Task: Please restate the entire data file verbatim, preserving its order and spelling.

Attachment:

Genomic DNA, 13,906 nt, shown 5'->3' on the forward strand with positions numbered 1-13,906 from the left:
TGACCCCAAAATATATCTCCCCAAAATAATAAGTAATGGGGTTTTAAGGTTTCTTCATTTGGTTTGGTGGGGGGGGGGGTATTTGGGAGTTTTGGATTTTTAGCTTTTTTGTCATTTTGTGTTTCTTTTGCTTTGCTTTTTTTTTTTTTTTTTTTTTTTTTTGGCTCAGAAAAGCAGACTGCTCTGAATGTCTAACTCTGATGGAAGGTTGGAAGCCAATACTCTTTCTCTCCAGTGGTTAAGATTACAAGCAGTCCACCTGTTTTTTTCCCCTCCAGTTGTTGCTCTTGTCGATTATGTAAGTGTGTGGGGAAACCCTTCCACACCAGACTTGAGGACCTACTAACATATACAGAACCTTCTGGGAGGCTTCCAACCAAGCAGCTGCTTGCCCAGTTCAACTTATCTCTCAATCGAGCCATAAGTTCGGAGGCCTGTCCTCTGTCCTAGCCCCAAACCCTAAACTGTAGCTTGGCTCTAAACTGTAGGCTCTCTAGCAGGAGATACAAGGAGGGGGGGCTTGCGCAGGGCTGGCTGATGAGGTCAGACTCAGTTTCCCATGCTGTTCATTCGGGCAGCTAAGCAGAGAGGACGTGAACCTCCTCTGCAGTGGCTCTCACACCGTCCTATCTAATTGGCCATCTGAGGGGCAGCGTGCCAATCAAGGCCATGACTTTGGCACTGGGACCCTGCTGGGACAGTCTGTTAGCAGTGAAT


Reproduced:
Genomic DNA, 13,906 nt, shown 5'->3' on the forward strand with positions numbered 1-13,906 from the left:
TGACCCCAAAATATATCTCCCCAAAATAATAAGTAATGGGGTTTTAAGGTTTCTTCATTTGGTTTGGTGGGGGGGGGGGTATTTGGGAGTTTTGGATTTTTAGCTTTTTTGTCATTTTGTGTTTCTTTTGCTTTGCTTTTTTTTTTTTTTTTTTTTTTTTTTGGCTCAGAAAAGCAGACTGCTCTGAATGTCTAACTCTGATGGAAGGTTGGAAGCCAATACTCTTTCTCTCCAGTGGTTAAGATTACAAGCAGTCCACCTGTTTTTTTCCCCTCCAGTTGTTGCTCTTGTCGATTATGTAAGTGTGTGGGGAAACCCTTCCACACCAGACTTGAGGACCTACTAACATATACAGAACCTTCTGGGAGGCTTCCAACCAAGCAGCTGCTTGCCCAGTTCAACTTATCTCTCAATCGAGCCATAAGTTCGGAGGCCTGTCCTCTGTCCTAGCCCCAAACCCTAAACTGTAGCTTGGCTCTAAACTGTAGGCTCTCTAGCAGGAGATACAAGGAGGGGGGGCTTGCGCAGGGCTGGCTGATGAGGTCAGACTCAGTTTCCCATGCTGTTCATTCGGGCAGCTAAGCAGAGAGGACGTGAACCTCCTCTGCAGTGGCTCTCACACCGTCCTATCTAATTGGCCATCTGAGGGGCAGCGTGCCAATCAAGGCCATGACTTTGGCACTGGGACCCTGCTGGGACAGTCTGTTAGCAGTGAAT